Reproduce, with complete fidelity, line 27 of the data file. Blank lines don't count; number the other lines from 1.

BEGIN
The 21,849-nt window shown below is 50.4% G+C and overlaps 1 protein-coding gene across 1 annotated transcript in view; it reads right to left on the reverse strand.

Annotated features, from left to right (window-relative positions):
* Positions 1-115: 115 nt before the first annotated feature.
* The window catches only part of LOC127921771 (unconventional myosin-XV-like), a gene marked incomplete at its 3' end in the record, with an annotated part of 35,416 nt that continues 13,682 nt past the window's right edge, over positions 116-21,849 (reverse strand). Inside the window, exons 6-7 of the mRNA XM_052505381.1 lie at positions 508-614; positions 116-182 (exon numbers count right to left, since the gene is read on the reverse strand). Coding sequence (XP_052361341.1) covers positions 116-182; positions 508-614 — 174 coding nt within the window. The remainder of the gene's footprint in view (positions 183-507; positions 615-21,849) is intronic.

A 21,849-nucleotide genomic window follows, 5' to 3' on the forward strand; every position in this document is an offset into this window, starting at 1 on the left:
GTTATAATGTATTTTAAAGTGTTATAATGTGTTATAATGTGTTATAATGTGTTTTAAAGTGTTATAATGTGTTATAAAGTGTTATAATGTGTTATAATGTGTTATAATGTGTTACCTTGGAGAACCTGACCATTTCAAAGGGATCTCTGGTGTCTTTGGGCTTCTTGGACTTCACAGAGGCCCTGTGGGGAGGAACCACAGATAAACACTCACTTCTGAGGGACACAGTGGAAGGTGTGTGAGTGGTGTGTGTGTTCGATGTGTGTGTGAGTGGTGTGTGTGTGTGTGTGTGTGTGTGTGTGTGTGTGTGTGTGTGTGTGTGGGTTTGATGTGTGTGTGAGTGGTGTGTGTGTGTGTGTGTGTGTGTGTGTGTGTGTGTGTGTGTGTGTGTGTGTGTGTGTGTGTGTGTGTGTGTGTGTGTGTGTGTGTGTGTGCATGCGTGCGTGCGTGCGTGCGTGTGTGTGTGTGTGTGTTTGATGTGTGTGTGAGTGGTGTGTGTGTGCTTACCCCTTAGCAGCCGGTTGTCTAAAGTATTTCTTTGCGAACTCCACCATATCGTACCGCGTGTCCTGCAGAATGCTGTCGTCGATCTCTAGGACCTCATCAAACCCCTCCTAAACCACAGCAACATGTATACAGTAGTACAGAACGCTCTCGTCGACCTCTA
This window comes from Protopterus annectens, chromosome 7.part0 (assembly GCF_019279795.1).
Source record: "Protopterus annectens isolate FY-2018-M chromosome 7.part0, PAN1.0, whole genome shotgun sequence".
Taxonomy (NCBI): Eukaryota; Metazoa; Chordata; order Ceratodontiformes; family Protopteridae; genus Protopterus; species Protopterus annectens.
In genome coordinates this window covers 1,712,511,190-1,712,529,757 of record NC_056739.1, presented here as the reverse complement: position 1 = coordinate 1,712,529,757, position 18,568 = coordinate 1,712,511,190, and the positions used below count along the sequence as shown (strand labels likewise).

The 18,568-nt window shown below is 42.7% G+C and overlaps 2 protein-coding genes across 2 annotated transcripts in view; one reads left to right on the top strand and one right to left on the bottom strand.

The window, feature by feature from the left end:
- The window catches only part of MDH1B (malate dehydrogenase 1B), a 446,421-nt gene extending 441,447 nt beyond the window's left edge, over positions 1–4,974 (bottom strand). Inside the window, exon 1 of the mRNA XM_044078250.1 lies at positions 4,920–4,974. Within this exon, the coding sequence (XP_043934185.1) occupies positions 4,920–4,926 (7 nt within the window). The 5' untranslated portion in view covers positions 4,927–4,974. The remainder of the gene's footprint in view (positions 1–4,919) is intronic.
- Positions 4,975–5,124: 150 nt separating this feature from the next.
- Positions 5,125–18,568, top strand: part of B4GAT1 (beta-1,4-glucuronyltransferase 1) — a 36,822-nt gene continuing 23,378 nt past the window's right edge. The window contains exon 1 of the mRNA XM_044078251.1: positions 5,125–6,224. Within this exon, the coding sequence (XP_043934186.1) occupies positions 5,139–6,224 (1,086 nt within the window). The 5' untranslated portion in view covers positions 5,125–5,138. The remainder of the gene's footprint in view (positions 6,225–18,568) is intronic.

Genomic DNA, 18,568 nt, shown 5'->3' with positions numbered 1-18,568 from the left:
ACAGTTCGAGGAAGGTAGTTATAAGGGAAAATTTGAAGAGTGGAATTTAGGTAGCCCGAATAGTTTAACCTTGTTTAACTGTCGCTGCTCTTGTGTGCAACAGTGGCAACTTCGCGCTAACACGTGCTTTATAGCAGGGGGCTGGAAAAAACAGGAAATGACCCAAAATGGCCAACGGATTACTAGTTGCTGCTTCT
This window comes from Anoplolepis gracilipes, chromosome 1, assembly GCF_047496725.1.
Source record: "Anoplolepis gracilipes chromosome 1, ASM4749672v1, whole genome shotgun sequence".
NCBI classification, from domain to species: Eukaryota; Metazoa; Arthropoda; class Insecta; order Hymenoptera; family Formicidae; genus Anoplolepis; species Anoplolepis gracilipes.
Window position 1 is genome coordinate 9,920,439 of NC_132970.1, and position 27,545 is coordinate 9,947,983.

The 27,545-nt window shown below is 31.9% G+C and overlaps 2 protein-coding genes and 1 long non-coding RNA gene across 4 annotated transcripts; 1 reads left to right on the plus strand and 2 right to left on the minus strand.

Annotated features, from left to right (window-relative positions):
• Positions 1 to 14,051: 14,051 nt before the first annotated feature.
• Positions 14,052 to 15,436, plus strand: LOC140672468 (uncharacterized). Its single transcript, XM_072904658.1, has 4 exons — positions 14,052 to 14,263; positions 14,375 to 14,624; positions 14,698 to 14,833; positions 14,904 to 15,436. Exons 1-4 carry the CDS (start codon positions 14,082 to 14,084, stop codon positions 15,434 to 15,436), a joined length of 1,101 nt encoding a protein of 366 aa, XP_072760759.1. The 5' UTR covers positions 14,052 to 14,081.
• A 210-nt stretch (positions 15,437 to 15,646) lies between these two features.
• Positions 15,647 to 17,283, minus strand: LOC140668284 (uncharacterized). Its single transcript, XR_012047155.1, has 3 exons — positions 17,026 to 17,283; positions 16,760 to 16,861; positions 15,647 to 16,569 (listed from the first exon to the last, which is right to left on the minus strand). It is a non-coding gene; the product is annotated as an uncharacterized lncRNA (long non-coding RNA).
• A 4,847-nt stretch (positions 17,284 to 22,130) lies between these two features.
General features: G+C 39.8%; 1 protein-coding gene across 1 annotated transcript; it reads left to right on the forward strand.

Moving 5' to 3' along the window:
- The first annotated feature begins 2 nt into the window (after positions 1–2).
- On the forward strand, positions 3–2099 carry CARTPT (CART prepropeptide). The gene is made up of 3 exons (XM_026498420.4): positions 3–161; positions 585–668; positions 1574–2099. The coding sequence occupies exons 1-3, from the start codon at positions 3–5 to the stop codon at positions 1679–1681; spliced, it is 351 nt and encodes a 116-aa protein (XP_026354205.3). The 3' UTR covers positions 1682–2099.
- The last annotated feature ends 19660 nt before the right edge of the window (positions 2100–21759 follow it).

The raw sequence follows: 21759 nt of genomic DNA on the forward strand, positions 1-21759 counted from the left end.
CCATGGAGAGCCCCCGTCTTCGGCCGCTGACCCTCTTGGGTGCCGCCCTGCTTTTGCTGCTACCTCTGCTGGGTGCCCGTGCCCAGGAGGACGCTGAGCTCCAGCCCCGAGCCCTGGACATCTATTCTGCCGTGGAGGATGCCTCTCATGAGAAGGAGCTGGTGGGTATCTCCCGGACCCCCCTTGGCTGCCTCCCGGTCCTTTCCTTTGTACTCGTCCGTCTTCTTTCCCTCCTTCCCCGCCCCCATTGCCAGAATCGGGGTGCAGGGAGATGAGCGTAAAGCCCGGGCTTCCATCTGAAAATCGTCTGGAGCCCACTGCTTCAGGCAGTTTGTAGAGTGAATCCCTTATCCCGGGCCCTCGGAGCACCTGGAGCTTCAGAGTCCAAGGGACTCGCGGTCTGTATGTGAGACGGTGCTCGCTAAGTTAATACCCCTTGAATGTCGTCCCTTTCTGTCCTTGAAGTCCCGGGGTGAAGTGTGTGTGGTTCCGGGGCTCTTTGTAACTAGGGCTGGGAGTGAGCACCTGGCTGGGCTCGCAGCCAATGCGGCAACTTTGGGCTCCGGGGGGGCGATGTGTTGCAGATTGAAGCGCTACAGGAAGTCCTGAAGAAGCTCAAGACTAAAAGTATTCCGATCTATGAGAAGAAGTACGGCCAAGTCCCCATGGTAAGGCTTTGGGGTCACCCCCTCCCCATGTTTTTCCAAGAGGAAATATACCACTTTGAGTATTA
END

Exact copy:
• Positions 15,647 to 17,283, minus strand: LOC140668284 (uncharacterized). Its single transcript, XR_012047155.1, has 3 exons — positions 17,026 to 17,283; positions 16,760 to 16,861; positions 15,647 to 16,569 (listed from the first exon to the last, which is right to left on the minus strand). It is a non-coding gene; the product is annotated as an uncharacterized lncRNA (long non-coding RNA).